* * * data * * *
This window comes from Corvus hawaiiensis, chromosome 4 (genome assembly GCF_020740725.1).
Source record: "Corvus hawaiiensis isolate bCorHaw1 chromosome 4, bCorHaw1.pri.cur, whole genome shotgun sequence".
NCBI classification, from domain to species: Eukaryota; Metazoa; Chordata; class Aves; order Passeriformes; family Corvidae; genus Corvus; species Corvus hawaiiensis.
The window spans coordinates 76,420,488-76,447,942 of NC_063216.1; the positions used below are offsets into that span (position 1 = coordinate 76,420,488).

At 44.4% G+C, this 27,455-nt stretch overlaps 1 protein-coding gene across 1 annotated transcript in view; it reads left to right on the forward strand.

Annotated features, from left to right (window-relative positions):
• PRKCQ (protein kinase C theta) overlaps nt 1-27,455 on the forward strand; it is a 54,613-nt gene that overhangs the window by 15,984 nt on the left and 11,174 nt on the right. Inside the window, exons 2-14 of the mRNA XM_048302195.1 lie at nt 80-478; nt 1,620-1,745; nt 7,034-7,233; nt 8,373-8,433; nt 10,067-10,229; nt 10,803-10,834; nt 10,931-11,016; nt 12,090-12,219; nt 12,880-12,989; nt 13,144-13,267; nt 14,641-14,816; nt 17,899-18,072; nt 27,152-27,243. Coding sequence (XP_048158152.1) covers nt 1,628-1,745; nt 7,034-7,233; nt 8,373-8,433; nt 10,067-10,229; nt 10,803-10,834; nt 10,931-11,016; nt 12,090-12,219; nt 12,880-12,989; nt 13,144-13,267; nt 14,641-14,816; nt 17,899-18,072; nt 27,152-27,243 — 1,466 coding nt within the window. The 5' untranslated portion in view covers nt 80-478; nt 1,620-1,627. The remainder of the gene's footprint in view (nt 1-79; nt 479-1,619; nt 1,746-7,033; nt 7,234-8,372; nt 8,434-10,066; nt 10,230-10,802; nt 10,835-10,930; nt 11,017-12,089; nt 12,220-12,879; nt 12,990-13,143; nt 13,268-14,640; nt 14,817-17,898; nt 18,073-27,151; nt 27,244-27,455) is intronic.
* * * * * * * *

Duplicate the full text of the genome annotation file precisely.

This window comes from Corvus hawaiiensis, chromosome 4 (genome assembly GCF_020740725.1).
Source record: "Corvus hawaiiensis isolate bCorHaw1 chromosome 4, bCorHaw1.pri.cur, whole genome shotgun sequence".
NCBI classification, from domain to species: Eukaryota; Metazoa; Chordata; class Aves; order Passeriformes; family Corvidae; genus Corvus; species Corvus hawaiiensis.
The window spans coordinates 76,420,488-76,447,942 of NC_063216.1; the positions used below are offsets into that span (position 1 = coordinate 76,420,488).

At 44.4% G+C, this 27,455-nt stretch overlaps 1 protein-coding gene across 1 annotated transcript in view; it reads left to right on the forward strand.

Annotated features, from left to right (window-relative positions):
• PRKCQ (protein kinase C theta) overlaps nt 1-27,455 on the forward strand; it is a 54,613-nt gene that overhangs the window by 15,984 nt on the left and 11,174 nt on the right. Inside the window, exons 2-14 of the mRNA XM_048302195.1 lie at nt 80-478; nt 1,620-1,745; nt 7,034-7,233; nt 8,373-8,433; nt 10,067-10,229; nt 10,803-10,834; nt 10,931-11,016; nt 12,090-12,219; nt 12,880-12,989; nt 13,144-13,267; nt 14,641-14,816; nt 17,899-18,072; nt 27,152-27,243. Coding sequence (XP_048158152.1) covers nt 1,628-1,745; nt 7,034-7,233; nt 8,373-8,433; nt 10,067-10,229; nt 10,803-10,834; nt 10,931-11,016; nt 12,090-12,219; nt 12,880-12,989; nt 13,144-13,267; nt 14,641-14,816; nt 17,899-18,072; nt 27,152-27,243 — 1,466 coding nt within the window. The 5' untranslated portion in view covers nt 80-478; nt 1,620-1,627. The remainder of the gene's footprint in view (nt 1-79; nt 479-1,619; nt 1,746-7,033; nt 7,234-8,372; nt 8,434-10,066; nt 10,230-10,802; nt 10,835-10,930; nt 11,017-12,089; nt 12,220-12,879; nt 12,990-13,143; nt 13,268-14,640; nt 14,817-17,898; nt 18,073-27,151; nt 27,244-27,455) is intronic.